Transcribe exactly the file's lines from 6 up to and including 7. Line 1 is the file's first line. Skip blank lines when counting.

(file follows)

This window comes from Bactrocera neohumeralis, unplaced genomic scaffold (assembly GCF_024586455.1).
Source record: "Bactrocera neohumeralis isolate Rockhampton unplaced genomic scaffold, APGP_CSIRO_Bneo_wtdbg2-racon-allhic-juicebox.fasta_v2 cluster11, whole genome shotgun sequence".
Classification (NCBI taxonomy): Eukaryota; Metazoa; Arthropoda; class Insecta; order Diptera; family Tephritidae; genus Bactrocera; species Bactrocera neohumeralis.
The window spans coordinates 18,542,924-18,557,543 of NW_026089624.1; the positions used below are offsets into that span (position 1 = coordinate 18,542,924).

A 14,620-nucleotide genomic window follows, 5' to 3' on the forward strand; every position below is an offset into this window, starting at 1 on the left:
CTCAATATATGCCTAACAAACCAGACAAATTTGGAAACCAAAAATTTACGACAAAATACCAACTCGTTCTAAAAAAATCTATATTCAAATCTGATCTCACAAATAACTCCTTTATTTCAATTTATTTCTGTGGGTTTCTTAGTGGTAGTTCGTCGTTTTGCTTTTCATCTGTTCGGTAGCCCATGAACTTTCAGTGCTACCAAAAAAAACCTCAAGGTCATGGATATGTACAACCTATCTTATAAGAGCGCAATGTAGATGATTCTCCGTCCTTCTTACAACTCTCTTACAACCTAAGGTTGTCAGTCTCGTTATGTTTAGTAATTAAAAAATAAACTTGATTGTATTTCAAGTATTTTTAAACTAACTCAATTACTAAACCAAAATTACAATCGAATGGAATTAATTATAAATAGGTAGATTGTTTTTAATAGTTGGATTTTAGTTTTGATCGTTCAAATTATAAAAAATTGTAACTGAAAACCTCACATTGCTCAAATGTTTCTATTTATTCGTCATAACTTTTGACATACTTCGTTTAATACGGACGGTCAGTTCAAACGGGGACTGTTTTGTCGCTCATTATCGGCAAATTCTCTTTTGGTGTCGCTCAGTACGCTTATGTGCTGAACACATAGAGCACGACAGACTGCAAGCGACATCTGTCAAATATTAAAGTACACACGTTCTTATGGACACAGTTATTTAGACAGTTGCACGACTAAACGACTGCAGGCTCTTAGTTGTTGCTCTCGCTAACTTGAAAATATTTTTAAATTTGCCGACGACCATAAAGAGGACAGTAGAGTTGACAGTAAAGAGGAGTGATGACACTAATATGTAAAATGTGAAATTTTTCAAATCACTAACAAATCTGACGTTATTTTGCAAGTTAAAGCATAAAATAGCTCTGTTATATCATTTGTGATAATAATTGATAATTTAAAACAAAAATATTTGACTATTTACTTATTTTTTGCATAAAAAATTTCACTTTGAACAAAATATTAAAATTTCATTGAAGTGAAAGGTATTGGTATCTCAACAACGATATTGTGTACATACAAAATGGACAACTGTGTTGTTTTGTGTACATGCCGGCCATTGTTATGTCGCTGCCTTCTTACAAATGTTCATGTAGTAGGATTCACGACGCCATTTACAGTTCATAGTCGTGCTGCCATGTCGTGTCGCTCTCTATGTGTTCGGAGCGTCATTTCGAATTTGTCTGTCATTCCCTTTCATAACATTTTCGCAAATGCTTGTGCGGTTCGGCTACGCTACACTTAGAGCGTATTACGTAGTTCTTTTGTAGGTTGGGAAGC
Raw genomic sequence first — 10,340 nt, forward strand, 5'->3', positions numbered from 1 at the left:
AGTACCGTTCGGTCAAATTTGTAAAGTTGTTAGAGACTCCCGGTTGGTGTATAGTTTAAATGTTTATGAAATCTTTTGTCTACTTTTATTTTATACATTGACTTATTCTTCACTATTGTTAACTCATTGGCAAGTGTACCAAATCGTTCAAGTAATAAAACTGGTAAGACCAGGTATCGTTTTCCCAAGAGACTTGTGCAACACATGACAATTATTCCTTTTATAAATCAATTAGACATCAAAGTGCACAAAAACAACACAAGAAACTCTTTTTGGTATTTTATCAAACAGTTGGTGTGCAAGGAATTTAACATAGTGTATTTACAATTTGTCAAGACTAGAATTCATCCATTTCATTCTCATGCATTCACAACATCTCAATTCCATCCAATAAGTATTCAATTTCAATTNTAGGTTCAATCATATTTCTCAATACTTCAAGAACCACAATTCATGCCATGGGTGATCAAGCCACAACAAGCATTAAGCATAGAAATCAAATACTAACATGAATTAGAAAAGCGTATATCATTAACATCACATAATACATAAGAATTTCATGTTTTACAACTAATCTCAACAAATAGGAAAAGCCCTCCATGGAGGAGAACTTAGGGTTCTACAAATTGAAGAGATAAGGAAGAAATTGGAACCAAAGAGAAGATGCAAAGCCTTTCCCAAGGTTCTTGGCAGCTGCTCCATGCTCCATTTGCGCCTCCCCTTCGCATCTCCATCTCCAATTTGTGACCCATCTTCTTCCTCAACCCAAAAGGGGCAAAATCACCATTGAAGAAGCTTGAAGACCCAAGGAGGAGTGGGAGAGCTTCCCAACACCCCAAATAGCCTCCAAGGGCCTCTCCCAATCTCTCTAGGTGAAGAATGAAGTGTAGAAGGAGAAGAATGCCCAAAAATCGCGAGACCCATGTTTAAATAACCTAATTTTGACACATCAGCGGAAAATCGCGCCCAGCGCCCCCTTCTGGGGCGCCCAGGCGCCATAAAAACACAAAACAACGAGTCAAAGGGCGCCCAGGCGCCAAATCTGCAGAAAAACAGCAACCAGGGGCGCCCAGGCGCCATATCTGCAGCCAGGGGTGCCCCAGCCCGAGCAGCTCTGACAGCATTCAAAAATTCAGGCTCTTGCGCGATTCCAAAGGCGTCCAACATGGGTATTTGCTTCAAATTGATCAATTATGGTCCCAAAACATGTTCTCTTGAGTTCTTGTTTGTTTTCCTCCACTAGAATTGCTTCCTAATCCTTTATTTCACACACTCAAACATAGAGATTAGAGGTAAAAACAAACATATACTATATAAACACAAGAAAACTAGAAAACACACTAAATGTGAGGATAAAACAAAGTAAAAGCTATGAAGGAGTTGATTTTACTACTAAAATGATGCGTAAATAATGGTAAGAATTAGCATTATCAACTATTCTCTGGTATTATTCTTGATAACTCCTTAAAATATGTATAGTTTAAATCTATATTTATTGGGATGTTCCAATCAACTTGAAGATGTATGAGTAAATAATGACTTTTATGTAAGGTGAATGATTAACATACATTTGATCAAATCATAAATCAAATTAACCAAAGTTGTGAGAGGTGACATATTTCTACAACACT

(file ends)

CTCAATATATGCCTAACAAACCAGACAAATTTGGAAACCAAAAATTTACGACAAAATACCAACTCGTTCTAAAAAAATCTATATTCAAATCTGATCTCACAAATAACTCCTTTATTTCAATTTATTTCTGTGGGTTTCTTAGTGGTAGTTCGTCGTTTTGCTTTTCATCTGTTCGGTAGCCCATGAACTTTCAGTGCTACCAAAAAAAACCTCAAGGTCATGGATATGTACAACCTATCTTATAAGAGCGCAATGTAGATGATTCTCCGTCCTTCTTACAACTCTCTTACAACCTAAGGTTGTCAGTCTCGTTATGTTTAGTAATTAAAAAATAAACTTGATTGTATTTCAAGTATTTTTAAACTAACTCAATTACTAAACCAAAATTACAATCGAATGGAATTAATTATAAATAGGTAGATTGTTTTTAATAGTTGGATTTTAGTTTTGATCGTTCAAATTATAAAAAATTGTAACTGAAAACCTCACATTGCTCAAATGTTTCTATTTATTCGTCATAACTTTTGACATACTTCGTTTAATACGGACGGTCAGTTCAAACGGGGACTGTTTTGTCGCTCATTATCGGCAAATTCTCTTTTGGTGTCGCTCAGTACGCTTATGTGCTGAACACATAGAGCACGACAGACTGCAAGCGACATCTGTCAAATATTAAAGTACACACGTTCTTATGGACACAGTTATTTAGACAGTTGCACGACTAAACGACTGCAGGCTCTTAGTTGTTGCTCTCGCTAACTTGAAAATATTTTTAAATTTGCCGACGACCATAAAGAGGACAGTAGAGTTGACAGTAAAGAGGAGTGATGACACTAATATGTAAAATGTGAAATTTTTCAAATCACTAACAAATCTGACGTTATTTTGCAAGTTAAAGCATAAAATAGCTCTGTTATATCATTTGTGATAATAATTGATAATTTAAAACAAAAATATTTGACTATTTACTTATTTTTTGCATAAAAAATTTCACTTTGAACAAAATATTAAAATTTCATTGAAGTGAAAGGTATTGGTATCTCAACAACGATATTGTGTACATACAAAATGGACAACTGTGTTGTTTTGTGTACATGCCGGCCATTGTTATGTCGCTGCCTTCTTACAAATGTTCATGTAGTAGGATTCACGACGCCATTTACAGTTCATAGTCGTGCTGCCATGTCGTGTCGCTCTCTATGTGTTCGGAGCGTCATTTCGAATTTGTCTGTCATTCCCTTTCATAACATTTTCGCAAATGCTTGTGCGGTTCGGCTACGCTACACTTAGAGCGTATTACGTAGTTCTTTTGTAGGTTGGGAAGC
Raw genomic sequence first — 10,340 nt, forward strand, 5'->3', positions numbered from 1 at the left: